To make matters worse, Rev. Dr. Stephen Sizer, an Anglican Priest who was censured by his superiors in the Church of England for, among many other things, promoting articles that blamed Israel for the September 11, 2001 attacks, was also a featured speaker at the CATCUSA conference. Conference organizers truly interested in the cause of peace would not include Rev. Dr. Sizer on their agenda. Rev. Dr. Sizer has banged on about the evils of Zionist influence on American politics in two of the most antisemitic countries in the world: Malaysia and Iran. Why invite him to a “peacemaking” conference? (Again, CATCUSA has every right to invite whoever it wants, but was it the right thing to do?)

Predictably, Rev. Dr. Sizer offered up a theology that was equally antagonistic to Jewish identity and self-understanding. During his talk, he declared that “the Hebrew Scriptures are about Jesus Christ. If you don’t see Jesus as central to a book of the Old Testament, you have not understood it.”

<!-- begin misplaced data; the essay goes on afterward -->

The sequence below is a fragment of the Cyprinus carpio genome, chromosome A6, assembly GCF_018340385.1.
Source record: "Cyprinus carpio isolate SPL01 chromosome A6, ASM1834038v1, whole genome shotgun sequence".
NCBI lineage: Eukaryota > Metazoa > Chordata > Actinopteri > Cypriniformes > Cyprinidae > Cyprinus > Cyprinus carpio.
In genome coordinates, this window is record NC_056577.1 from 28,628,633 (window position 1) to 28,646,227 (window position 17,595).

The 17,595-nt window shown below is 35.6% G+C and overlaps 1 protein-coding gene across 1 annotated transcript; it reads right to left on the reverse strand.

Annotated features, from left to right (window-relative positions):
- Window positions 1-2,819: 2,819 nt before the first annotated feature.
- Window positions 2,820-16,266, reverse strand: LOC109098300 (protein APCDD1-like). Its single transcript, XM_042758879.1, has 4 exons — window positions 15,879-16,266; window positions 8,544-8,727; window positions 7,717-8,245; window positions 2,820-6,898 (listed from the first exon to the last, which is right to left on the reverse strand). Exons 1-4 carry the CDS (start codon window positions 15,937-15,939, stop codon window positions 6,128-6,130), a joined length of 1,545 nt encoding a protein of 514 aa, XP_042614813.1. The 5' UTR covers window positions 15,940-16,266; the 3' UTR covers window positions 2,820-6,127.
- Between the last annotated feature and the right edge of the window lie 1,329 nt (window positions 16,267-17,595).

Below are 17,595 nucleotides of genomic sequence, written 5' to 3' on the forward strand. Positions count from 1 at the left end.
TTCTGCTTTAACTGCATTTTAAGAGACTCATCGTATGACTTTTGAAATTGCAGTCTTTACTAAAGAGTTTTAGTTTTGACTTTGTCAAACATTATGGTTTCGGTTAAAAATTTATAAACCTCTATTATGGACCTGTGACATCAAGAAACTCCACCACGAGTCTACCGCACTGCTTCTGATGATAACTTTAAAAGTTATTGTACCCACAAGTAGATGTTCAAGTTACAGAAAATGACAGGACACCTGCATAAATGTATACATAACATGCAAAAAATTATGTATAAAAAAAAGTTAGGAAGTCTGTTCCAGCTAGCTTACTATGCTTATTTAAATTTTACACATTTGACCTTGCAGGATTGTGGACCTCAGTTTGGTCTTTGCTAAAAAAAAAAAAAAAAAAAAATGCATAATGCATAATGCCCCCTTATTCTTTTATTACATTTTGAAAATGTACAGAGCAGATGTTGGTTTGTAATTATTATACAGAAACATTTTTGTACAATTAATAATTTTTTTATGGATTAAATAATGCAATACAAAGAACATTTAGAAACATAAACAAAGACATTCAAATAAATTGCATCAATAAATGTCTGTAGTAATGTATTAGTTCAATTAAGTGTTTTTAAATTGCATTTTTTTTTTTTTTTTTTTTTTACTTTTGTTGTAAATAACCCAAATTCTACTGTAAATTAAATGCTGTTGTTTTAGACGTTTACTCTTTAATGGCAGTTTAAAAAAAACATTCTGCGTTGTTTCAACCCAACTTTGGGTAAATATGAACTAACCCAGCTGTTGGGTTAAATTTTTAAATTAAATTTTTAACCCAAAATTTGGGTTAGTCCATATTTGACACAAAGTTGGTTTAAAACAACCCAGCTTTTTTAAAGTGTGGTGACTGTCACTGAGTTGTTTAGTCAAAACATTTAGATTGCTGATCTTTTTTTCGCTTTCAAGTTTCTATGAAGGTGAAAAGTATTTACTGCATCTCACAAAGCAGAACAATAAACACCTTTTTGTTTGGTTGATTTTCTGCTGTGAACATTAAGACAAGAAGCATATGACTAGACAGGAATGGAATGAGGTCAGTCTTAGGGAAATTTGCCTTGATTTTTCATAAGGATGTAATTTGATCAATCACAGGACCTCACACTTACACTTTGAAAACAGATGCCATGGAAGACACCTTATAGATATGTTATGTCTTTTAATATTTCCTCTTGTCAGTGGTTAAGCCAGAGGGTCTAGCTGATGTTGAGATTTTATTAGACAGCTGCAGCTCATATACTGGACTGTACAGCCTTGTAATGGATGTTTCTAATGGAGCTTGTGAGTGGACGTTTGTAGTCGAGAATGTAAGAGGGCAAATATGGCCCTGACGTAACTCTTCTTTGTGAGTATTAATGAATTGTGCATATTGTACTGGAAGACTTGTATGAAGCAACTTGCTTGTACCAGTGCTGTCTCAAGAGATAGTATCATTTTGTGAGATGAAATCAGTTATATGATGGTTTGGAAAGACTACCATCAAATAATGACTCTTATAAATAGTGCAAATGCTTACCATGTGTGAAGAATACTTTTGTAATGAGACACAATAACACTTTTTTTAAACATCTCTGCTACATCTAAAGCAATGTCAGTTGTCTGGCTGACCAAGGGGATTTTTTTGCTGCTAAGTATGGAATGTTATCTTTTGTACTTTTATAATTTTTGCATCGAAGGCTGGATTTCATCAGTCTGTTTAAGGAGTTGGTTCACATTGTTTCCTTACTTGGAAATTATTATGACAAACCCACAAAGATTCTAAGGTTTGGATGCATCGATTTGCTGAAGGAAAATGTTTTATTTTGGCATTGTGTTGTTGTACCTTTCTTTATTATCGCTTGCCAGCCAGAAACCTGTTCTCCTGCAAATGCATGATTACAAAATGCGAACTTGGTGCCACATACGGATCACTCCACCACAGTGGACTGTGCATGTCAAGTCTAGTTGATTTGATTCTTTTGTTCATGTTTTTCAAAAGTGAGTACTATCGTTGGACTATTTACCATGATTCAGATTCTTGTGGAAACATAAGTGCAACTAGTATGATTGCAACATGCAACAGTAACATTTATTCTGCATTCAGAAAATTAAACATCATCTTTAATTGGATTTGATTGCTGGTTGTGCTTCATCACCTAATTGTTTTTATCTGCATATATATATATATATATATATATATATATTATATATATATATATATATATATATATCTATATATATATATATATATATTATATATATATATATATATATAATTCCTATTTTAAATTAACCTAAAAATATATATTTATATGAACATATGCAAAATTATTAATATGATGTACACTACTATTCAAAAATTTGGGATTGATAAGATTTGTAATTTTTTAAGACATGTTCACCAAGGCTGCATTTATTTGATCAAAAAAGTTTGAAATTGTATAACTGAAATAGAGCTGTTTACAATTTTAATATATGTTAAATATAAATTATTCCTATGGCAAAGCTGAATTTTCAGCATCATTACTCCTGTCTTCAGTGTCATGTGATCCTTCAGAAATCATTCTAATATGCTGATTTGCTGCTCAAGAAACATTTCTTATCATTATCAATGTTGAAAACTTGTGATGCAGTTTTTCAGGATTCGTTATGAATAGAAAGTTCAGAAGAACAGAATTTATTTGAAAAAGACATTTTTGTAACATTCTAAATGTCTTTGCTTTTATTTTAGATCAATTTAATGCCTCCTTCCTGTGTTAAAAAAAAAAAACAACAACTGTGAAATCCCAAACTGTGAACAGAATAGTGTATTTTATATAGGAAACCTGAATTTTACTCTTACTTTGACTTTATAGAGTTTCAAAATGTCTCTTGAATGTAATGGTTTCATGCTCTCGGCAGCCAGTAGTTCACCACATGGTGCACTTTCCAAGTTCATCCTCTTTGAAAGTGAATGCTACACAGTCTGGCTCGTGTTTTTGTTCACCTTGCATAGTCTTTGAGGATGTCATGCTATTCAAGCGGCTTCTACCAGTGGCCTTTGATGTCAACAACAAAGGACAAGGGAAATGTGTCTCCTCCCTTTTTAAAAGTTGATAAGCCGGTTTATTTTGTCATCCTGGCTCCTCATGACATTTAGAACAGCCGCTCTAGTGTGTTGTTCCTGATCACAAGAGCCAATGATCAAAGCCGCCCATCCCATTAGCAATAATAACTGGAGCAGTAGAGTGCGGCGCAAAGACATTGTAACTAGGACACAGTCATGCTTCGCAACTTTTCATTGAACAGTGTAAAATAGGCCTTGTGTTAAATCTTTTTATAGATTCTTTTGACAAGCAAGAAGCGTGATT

Rev. Dr. Sizer directed the force of this hermeneutic toward Christian Zionists. But in attacking Christian Zionists, he obliquely condemns Jews — who regard the Hebrew Scriptures as telling their history — as obdurate and blind because of their refusal to see Jesus Christ in these texts.

That there is something wrong with Jews for failing to accept Jesus as their messiah has been a persistent idea that has been offered with varying degrees of explicitness at Christ at the Checkpoint conferences in the West Bank.

Interestingly enough, the notion that Muslims do not understand Jesus could also apply to Muslims in the Middle East. But this polemic is rarely directed at this community at CATC events, largely out of respect for Islamic religious sensibilities. That’s a good thing. But the differential manner in which CATC speakers have dealt with issues related to Islam and Judaism over the years is remarkable.

Simply put, CATCUSA allowed supersessionist Christians to put Jews behind the eight-ball so to speak.